The first time Daisy Symonds made the arduous trip to the hidden beach east of Patonga, it was awash with wildflowers. The day we made our way towards the home she built there must have been at a similar time of year – we too saw a riot of splashy pink boronias and acid yellow wattle.
When Pearl Beach was first subdivided by Charles Raymond Staples in 1926, Daisy, her sister Rose and brother John, were among the first to purchase blocks. It was on Daisy’s block, just under 1800 square metres, with views across the beach and to Brisbane Water, that they set about building a holiday cottage.
A builder was hired for the major building work. He camped on the block and felled trees from the property to form the piles upon which the cottage still sits today.
It was a basic dwelling of fibro, timber weatherboard and a corrugated iron roof, comprising a living room, bedroom, kitchen and front and back verandah. A small washing and dressing room opened off the bedroom, and a laundry and shower were under the house. Typically, the “out-house” was behind the house.
You wouldn’t suspect it today, but ‘Noonameena’, as the home was officially christened by Daisy’s niece, was the first home built in Pearl Beach, completed by the end of 1927. The name is an Aboriginal word, meaning “a sleeping place in the bush” and at night all you could hear was the crashing of waves and the noises of the surrounding bushland. By day, I suspect the noises were a little different as more of these simple holiday shacks were hurriedly erected around Noonameena.
By the 70s the home had fallen into a state of disrepair, unloved and forgotten until it was given a spruce up in the 80s. More recent owners executed a major renovation in 2008, restoring the home and adding a new extension to the rear.
The brief for the renovation was to add a new living room and master bedroom to the back of the house but not to disturb the aesthetic or layout of the original home.
The visual inspiration for the extension was that of a typical Australian wool shed, so that it would be distinct from the original weatherboard and fibre home, but blend aesthetically with both the house and the surrounding bush.
Inside, the extension features off-form concrete walls, polished concrete floors and high banks of louvred windows. Outside, the concrete walls are clad with corrugated iron on the upper sections. The rawness and honesty of the materials, and the simple shape, blend perfectly with the tall angophoras at the back of the property.
From inside the home, the two sections are very distinct but combine to create a harmonious space.
You enter from the side of the house, the front door wedged into the space where old meets new. A low ceilinged section runs the length of the original cottage’s back wall – a clever way to join the two rooflines. It also visually creates an entrance hall with doors and rooms opening off it. A vestibule from which you can choose the light-filled extension or the cosy glow of the cottage.
The footprint of the cottage has changed very little since the 1920s – the main rooms of bedroom and living room (now used for dining) are mostly as they were, and the kitchen, while having been updated, remains in the same location. The front and back verandahs have been enclosed, the former to create an inviting sunroom, the latter a small “sleep-out” style bedroom. The dressing room became a full bathroom some time ago, accessed via the sunroom, with the little wooden door from the bedroom sealed up but still in place.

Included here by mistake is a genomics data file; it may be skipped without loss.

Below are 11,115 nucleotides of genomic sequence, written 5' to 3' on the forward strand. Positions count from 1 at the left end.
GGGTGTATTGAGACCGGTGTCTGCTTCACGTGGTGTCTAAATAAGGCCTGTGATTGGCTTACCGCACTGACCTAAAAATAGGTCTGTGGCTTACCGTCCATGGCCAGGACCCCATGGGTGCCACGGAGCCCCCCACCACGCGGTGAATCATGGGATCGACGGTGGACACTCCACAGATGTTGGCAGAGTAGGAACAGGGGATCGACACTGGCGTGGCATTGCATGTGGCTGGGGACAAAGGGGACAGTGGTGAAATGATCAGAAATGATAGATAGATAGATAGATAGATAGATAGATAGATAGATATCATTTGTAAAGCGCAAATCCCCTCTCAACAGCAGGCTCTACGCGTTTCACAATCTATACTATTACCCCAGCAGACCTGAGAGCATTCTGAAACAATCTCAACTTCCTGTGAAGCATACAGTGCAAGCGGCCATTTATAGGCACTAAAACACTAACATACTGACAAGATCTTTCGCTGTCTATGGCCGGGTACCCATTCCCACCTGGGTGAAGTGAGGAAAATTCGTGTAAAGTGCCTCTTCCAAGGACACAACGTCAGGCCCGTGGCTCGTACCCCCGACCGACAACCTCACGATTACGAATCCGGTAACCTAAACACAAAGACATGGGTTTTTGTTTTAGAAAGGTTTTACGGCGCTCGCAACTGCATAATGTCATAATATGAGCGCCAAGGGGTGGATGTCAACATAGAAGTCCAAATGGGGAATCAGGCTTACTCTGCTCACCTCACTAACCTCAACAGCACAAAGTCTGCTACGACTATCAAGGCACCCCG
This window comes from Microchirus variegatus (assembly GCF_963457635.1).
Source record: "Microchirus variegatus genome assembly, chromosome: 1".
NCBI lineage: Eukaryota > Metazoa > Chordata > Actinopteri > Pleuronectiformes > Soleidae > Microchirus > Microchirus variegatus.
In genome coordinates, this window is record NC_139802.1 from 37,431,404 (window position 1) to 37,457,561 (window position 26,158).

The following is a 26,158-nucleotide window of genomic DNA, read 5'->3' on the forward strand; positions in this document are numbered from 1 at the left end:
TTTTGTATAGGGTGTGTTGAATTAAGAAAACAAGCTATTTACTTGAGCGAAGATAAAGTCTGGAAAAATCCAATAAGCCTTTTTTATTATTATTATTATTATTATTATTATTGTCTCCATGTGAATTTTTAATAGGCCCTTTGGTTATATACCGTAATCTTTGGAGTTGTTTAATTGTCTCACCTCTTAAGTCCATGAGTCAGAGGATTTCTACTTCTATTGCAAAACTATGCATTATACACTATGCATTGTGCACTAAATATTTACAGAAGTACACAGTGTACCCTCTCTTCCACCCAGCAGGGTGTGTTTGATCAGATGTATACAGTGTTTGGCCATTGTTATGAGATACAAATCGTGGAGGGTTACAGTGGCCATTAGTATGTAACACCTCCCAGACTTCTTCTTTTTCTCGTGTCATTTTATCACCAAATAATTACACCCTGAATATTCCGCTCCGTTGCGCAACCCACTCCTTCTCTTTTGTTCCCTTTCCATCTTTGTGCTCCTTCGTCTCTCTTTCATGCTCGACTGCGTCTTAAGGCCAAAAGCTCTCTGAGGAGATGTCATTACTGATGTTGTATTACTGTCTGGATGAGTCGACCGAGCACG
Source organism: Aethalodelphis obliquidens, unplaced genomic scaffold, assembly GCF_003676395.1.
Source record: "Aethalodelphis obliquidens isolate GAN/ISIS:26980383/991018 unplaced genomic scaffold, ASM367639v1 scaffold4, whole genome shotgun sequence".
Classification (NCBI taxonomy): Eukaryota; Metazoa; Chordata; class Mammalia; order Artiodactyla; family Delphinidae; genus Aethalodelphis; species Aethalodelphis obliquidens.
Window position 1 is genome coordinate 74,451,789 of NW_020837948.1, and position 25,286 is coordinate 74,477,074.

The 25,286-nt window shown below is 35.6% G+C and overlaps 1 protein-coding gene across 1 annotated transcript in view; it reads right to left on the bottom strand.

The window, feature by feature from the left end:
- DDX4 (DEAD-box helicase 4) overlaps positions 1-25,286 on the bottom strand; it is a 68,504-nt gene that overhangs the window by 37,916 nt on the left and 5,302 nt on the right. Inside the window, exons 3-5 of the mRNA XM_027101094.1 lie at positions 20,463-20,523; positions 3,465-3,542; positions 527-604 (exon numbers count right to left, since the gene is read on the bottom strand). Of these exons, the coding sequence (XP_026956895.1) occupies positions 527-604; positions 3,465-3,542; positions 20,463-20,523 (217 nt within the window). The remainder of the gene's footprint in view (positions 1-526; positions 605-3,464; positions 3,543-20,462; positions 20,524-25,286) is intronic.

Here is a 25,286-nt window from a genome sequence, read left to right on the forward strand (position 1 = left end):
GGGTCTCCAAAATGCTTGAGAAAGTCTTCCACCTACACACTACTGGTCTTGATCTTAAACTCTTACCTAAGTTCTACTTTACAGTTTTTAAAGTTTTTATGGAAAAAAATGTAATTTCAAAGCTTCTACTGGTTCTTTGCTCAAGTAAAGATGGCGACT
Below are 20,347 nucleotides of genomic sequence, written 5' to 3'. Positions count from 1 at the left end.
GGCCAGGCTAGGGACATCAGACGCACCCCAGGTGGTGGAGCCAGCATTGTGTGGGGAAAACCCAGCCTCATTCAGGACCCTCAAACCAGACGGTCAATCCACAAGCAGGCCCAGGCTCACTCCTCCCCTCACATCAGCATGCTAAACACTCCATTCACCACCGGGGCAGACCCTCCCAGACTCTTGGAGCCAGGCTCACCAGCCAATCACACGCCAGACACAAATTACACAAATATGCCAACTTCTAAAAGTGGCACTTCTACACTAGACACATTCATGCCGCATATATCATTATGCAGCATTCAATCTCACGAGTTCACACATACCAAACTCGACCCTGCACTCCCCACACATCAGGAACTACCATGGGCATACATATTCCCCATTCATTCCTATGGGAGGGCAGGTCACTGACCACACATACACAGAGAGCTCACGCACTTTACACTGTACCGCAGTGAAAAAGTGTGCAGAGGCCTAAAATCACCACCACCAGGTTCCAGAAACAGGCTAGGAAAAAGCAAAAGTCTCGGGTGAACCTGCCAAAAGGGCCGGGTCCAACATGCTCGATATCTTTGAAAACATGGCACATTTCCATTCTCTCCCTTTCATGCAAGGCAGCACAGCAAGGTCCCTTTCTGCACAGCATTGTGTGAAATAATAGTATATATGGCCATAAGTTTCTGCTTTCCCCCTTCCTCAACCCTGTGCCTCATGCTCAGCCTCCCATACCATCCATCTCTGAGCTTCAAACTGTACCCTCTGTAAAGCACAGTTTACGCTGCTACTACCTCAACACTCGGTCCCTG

The new section is about pared-back, modern living. Simply, yet comfortably, furnished it fills with light from the high glass louvres along the back wall and glass doors opposite. The unfinished concrete creates a soft palette which absorbs the colours of the surrounding eucalypts, its thermal mass ensuring the extension is energy efficient and comfortable year round. Pops of colour with a retro feel echo some of the touches in the older rooms, with simple furnishings and built-in storage.
The bedroom is a space of monastic calm, sparsely but comfortably furnished. As with the living room, it includes generous built-in storage and soaring louvred windows giving a view of trees and sky.
Part of the success, and appeal, of this renovation is its modesty. By adding only a bedroom and living room, an extremely liveable home has been created while avoiding the trap of unnecessary space for the sake of it.
The rooms of the original cottage are well utilised and completely adequate for modern life. By the standards of most new homes the kitchen might seem small, but its galley style, raked ceilings and ample storage make it perfectly practical.
A large deck wrapping around the front and down one side of the home has been added living space without compromising the cottage. This space is perfect in any weather, providing a warm sun trap in winter as well as a large undercover area. An built-in dining area keeps the space uncluttered and timber and glass doors provide access from both the cottage, via the dining room, and from the extension through the living room.
In many ways, life at Noonameena has changed little over the almost-90 years since it was built. The current owners are still lulled to sleep by the sound of crashing waves, and Pearl Beach’s status as a heritage-listed community ensures that little will change in the years to come.
I’m sure it would make Daisy Symonds extremely happy to know that the future of her beloved little shack, Pearl Beach’s first, has been secured, and that new generations enjoy Noonameena and Pearl Beach as much as she and her family did all those years ago.
Noonameena is available for holiday rental through Pearl Beach Real Estate (02) 4341 7555